Friday 17 May is World Hypertension Day. High blood pressure is the number 1 contributing risk factor for global death and can cause strokes, heart attacks and other cardiovascular complications – over 10 million lives are lost each year around the world due to high blood pressure. For most people, there are no warning signs for high blood pressure, which is why it’s so important to get it checked regularly.
Monash Health’s Endocrine Hypertension Unit was established 2010 and has received international success and recognition. The team is headed by Dr Jun Yang, an Endocrinologist at Monash Health and post-doctoral researcher at Hudson Institute of Medical Research and School of Clinical Science at Monash University. The multidisciplinary collaboration between Endocrinology including Dr Jun Yang, Dr Jimmy Shen, Prof Peter Fuller, Radiology (A/Prof Winston Chong) and Biochemical Pathology (A/Prof Jim Doery) has been achieving world best outcomes in adrenal vein sampling (AVS), a vital part of the management of patients with primary aldosteronism (PA).
This May Dr Jun Yang and A/Prof Winston Chong were invited by the largest PA research consortium in China (CONPASS) to speak at the International Endocrine Hypertension Conference in Chongqing. Jun and Winston presented on the rigorous process of PA diagnosis at Monash with a special focus on techniques to improve the success of AVS. Their seminars were very well received, so much so that the CONPASS group intends to standardise their AVS methods in line with the Monash protocol. This is a testament to the Unit’s world class achievements.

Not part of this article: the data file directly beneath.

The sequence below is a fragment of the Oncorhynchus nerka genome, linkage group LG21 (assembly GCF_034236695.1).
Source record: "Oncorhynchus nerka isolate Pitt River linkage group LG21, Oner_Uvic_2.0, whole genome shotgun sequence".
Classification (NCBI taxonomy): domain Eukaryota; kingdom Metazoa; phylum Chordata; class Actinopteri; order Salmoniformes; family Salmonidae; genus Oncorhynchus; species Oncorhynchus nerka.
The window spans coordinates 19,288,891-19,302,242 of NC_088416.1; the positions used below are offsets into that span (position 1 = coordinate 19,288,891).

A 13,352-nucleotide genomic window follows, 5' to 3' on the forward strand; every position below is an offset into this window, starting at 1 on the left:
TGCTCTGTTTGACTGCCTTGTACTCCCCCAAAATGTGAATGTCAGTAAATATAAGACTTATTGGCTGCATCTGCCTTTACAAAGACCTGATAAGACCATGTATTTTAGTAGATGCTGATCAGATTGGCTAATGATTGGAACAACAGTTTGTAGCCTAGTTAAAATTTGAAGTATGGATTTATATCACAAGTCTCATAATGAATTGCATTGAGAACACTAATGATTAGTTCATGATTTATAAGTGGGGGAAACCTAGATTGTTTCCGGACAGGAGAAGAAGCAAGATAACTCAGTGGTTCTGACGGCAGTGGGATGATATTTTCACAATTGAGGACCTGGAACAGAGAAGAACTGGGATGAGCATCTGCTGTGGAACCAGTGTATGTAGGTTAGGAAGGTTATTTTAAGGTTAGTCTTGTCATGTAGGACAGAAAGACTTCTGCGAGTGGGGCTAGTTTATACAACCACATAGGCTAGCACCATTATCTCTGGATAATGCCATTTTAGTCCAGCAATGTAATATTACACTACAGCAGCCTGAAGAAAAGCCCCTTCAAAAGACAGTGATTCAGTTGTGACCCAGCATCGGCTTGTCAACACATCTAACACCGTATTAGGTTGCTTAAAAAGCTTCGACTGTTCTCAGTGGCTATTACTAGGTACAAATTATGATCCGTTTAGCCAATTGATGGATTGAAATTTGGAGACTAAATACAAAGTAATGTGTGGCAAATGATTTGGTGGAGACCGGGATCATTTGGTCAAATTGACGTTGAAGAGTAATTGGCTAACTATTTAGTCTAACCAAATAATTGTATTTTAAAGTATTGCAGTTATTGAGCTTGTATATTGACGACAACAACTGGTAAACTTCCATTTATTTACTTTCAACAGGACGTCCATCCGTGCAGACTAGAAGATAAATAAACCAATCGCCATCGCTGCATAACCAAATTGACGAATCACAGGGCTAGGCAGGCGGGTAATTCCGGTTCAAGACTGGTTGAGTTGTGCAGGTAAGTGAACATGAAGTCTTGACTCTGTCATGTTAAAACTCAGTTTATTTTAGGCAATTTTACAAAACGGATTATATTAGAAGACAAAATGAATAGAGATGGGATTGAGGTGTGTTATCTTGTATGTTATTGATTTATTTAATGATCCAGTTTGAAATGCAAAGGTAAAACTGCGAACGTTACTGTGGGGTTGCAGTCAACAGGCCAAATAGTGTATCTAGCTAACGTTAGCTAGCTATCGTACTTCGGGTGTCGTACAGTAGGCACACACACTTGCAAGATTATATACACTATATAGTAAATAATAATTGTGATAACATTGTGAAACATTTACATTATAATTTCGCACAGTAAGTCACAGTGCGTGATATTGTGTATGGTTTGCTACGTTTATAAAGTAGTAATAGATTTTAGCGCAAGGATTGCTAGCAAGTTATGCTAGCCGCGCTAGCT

PA is a potentially curable and under-diagnosed form of hypertension that is estimated to affect 10 % of the 6 million patients in Australia diagnosed with hypertension. Statistics underline the importance of this service, but it is the stories from Monash patients that motivate members of the team to strive for excellence in clinical care. Typical of the grateful patients seen in the clinic is Mr AB who had suffered from resistant hypertension for years and now after curative surgery a few weeks ago feels “like a new man” with a reduction in blood pressure from a dangerous level above 180/110 whilst on 4 medications to now having a normal BP of 120/70 on a single low dose of medicine only.
AVS is a technically challenging procedure that determines which of the two adrenal glands is producing excess aldosterone (which in turn causes the hypertension and raised cardiovascular risk). Successful AVS that demonstrates involvement of a single adrenal gland will enable a surgical cure via laparoscopic “keyhole” surgery by specialist Endocrine Surgeons at Monash Health. If both adrenal glands are affected, then a targeted medication can be used to block the effects of aldosterone.
A diagnosis of PA presents one of the few opportunities to cure hypertension and identify its root cause. A simple blood test followed by AVS testing at centres such as the Monash Endocrine Hypertension Unit could prevent disability and premature death caused by stroke or heart attack in as many as 600,000 Australians.
Image: Dr Jun Yang and A/Prof Winston Chong with the Chinese PA research group at the Endocrine Hypertension Conference in Chongqing China, on 11 May 2019.